Shanaze impresses with silver
The event also saw the return of Shanaze Reade, the British rider coming back from serious injuries sustained last year. Coincidentally, had the 21-year-old chosen, she could have been in contention to compete at the UCI Track World Championships held in Copenhagen, Denmark, during the same weekend.
Danish duo collects five stage wins en route to overall victory
Two sisters, Anna-Sofie and Kristine Norgaard, rode to an overall win in the Cape Epic stage race in South Africa. The Danish women, who both rode for the Rothaus-Cube team, won five of the eight stages of the 772km long mountain bike race, finishing ahead of runners-up Ivonne Kraft of Germany and Hannele Steyn-Kotze of South Africa.
Anna-Sofie and Kristine seemed to get stronger each day, despite the high temperatures that took a toll on many of the competitors. In the first two stages, the duo finished second. Their first stage victory came on the third day. On the fourth day, they took over the race leadership, which they would not relinquish for the duration of the event.
It wasn't until the final stage that they decided they could afford to slow down. That opened the door for Kraft and Steyn-Kotze to win what was their third stage win, but the Norgaards still won the overall with a 30-minute margin.
"It is great to win here. On the final day, we were a little more careful not to risk anything. Ivonne and Hannele went for the stage victory and they deserved to win it," said Anna-Sofie Norgaard. "It was super to conclude this race as number one."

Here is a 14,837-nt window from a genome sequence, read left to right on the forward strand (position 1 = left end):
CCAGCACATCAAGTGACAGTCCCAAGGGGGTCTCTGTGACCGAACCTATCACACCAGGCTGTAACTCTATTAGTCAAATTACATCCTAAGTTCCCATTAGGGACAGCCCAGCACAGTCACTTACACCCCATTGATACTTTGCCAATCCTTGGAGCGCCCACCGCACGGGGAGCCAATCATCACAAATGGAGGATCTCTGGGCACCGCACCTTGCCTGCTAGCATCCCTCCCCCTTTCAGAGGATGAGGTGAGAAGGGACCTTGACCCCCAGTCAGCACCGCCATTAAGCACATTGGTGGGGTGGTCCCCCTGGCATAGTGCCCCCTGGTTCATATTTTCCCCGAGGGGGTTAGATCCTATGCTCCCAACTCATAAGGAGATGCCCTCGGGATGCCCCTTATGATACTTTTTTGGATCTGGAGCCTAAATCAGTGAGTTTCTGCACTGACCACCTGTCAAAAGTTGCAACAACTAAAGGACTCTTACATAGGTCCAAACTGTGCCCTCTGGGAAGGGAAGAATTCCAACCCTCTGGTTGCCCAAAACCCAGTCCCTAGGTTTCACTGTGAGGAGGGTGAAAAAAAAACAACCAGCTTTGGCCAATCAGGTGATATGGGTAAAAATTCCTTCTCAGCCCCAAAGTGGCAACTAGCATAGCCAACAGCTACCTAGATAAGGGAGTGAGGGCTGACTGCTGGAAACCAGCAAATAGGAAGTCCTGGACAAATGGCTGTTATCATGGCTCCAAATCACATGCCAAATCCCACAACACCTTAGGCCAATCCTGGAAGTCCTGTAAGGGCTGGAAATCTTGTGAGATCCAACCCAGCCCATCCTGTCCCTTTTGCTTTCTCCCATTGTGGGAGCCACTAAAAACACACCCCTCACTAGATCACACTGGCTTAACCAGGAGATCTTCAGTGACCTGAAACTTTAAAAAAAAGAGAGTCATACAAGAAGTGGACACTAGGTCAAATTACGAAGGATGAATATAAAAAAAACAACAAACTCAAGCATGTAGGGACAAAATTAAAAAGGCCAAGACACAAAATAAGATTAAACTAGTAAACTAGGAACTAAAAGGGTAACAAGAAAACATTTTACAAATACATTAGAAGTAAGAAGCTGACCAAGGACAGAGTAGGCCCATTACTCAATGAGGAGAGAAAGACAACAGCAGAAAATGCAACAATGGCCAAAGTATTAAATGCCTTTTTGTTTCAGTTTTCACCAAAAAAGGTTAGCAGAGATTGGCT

Over eight days, the sisters raced 37 hours, 31 minutes and 3 seconds together.
Anna-Sofie and Kristine had planned to celebrate the ninth stage of the Cape Epic, the party after the race, before travelling back home.
"I have enjoyed the time here, but I am happy to see my family and my son again soon," said Anna-Sofie Norgaard, who had a baby last season.
"My son's called Karlo and is named after one of our favourite riders Karl Platt," Anna-Sofie said after stage three. "Karl always manages to have fun, so we think Karlo is going to be strong and also have fun." Platt won men's category at the Cape Epic along with his Team Bulls partner, Stefan Sahm.
Riders from 33 countries expected for mountain bike stage race
Organizers of the 13th edition of the TransAlp mountain bike stage race from July 17-24 announced that it is sold out. 550 teams of two from 33 countries will compete over 600km from Fuessen, Germany, to Riva del Garda, Italy.